I’ve been reading through the complete works of George Eliot; this week I finished reading Romola. Romola caught my attention when I started reading Eliot’s books–for it is an outlier compared to her other novels. Instead of Victorian England, Eliot’s usual setting for her novels, Romola is set in 15th century Italy. Eliot was proud of the book, stating: “There is no book of mine about which I more thoroughly feel that I swear by every sentence as having been written with my best blood.” It came out to critical acclaim, though is not considered one of her better works now.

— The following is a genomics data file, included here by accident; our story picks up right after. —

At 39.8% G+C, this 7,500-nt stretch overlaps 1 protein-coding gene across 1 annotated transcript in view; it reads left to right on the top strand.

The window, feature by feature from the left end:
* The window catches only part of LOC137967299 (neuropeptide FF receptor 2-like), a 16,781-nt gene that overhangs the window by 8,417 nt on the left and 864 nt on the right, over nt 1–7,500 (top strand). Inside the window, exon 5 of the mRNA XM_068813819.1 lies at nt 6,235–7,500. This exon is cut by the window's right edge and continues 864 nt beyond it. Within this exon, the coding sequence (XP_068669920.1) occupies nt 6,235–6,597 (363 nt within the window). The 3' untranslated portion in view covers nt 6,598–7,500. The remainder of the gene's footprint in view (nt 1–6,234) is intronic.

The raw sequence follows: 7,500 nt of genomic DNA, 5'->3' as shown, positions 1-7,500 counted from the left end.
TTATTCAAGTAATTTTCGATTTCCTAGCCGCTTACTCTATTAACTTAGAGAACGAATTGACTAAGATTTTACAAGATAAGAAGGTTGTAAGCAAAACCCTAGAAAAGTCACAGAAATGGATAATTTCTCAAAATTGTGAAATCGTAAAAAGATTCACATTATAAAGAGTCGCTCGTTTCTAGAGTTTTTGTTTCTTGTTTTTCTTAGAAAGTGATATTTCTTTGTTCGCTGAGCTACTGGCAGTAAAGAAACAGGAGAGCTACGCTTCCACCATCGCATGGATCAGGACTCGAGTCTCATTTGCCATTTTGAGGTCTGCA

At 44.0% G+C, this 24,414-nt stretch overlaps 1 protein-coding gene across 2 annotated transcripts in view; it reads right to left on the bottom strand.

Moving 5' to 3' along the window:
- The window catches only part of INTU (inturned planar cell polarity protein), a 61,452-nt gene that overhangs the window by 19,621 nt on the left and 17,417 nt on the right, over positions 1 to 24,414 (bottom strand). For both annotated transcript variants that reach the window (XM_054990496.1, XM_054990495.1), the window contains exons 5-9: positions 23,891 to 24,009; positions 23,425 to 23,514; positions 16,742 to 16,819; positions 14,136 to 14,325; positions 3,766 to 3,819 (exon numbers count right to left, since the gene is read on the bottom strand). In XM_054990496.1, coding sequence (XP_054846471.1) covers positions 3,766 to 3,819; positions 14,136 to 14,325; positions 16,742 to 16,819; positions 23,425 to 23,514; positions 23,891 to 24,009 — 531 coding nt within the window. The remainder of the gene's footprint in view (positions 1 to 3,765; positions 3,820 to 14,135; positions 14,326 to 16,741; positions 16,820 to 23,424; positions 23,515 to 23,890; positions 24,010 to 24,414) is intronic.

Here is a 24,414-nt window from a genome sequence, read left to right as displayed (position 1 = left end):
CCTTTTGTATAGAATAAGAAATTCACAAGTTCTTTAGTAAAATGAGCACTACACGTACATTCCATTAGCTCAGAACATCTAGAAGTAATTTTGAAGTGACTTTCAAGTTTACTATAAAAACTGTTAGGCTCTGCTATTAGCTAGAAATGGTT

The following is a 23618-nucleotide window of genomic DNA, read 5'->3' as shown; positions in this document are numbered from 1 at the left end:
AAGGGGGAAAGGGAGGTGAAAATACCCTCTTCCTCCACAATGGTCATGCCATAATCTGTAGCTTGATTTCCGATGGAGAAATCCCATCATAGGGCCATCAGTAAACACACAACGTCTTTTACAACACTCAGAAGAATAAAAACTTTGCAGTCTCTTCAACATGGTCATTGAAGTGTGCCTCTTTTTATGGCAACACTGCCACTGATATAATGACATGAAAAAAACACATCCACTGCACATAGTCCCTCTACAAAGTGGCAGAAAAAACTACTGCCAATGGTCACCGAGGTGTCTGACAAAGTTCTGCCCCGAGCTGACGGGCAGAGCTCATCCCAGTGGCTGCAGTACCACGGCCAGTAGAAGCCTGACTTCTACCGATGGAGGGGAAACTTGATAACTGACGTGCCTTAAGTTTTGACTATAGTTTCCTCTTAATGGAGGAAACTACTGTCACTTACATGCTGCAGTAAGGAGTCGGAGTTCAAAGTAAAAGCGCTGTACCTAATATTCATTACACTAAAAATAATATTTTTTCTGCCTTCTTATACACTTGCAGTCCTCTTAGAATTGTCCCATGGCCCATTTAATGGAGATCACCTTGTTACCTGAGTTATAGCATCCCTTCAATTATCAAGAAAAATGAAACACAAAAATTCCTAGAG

As I have read through Eliot’s books I’ve come to appreciate her style and some of her signature themes (in fact, I plan to write a future post about some of these themes). Romola had me conflicted. I loved the struggle and messiness of the humanity (one of Eliot’s specialties), yet I could not feel fully supportive of any character. I also failed to see how the book portrayed the empowerment of women in any way (one of the things this book is often praised for).
Here are some of my thoughts–fair warning, they will contain spoilers–so if you plan to read the book you might want to stop here. I’ll put a page break, so if you wish to proceed click through. . . Continue reading